If you pick up a penalty or are Wisconsin or have a gotcha two-pointer or are in a game that's going to end 58-51 the probabilities could swing in favor of going for it yourself; in an average situation leave it to the opponent. As always, context matters.
As for your "insane" theory you should go for it when you score to draw within eight, that is never going to happen in a game but has already been discussed by stat nerd types. This piece even uses the 2005 Notre Dame game as an example:
On September 10th, 2005, the University of Michigan football team was trailing by 14 points when they scored a touchdown with 3:47 left in their game against Notre Dame. Their coach decided to kick an extra point to get within seven points. Even though this strategy is followed in the NCAA and the NFL almost without exception, it is, in general, incorrect. In this paper I will show that the correct strategy in this situation is to immediately attempt the two-point conversion.
This is because you can make your choice about the second two-point conversion with the knowledge about whether the first one succeeded. So your chances, assuming that the 43% number given in the article is correct:
TIE: 57% * 43% = 24.5%
LOSE: 57% * 57% = 32.5%
By adopting that strategy you shift your chance of winning should you come back from the two TD deficit from 50-50 to about 55-45. They use a lot more detailed numbers to reach that conclusion but that's it in a nutshell.
A much better strategy is not be down 14 points.
On the armpit jerseys never dying.
Any thoughts or ideas as to why the defensive linemen switched to the road jerseys of the RR regime in the second half with the yellow piping? Also, Denard was wearing that one of those jerseys on the last drive. I like the look of this year's road jerseys without the yellow piping but wondering if if it is a fit or comfort issue although this year's home jerseys looked like they have the same fit with the wide, open arm-pit area.
Let's let another emailer answer this for me:
You've probably observed the same, but there are issues with the new Adidas techfits. I've seen them getting ripped to shreds at various points this season, and so you have guys like rvb, martin, roh, switch to last year's model in previous games. They were presumably asked to wear the new ones tonight given the more drastic change in appearance with elimination of the thick yellow piping. However, we've already seen rvb change back anyway despite the old piping.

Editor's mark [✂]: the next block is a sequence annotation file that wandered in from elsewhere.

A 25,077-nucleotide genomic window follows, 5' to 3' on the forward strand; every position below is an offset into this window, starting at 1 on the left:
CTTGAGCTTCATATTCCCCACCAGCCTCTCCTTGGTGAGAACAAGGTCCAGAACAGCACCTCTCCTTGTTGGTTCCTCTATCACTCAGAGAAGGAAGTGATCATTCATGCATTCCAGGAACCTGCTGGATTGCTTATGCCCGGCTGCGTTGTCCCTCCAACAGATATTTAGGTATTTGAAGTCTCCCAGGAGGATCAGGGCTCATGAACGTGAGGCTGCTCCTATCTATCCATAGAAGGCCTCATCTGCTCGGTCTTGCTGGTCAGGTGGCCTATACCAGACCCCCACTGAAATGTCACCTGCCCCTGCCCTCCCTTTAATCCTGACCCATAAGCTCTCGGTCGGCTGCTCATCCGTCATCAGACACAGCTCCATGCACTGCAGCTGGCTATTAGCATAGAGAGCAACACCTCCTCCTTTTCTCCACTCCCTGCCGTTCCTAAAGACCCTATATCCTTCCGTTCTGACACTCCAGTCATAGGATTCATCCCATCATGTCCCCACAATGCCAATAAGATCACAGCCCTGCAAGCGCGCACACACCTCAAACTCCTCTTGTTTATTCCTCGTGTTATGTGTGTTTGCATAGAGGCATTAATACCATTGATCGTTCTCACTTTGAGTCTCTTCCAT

I wouldn't normally care about this except for fact that underlying issue appears to be their tendency to be grabbed in a game-impacting way. Even fitz changed to the old jersey last game against Minn after being dragged down by the new techfit variety. We've seen the same thing happen to denard, although he hasn't switched. This is more annoying than anything else, especially to see potential big(ger) gains get stopped shorter than they should because some defender who was beat desperately was able to get a few fingers on some cloth.
We have seen a lot of guys dragged down by the jersey this year, haven't we? Could the Nike zealots have a point all of a sudden?
On OSU timelines.
I’m writing because I am a little confused about the status of the Ohio State Investigation. I understand the NCAA came out with some findings earlier this year, but is that it? Are there still ongoing investigations? When will the findings/punishment be released?
OSU has proposed (laughable) self-sanctions at this point and had their meeting with the NCAA; they are now waiting for the final word. The comparable moment in the stretching Jihad is the middle of last season for Michigan, when they'd proposed and implemented the practice time penalties. Three months later the NCAA slapped on a token extra year of probation and issued their final report. OSU is in that period now.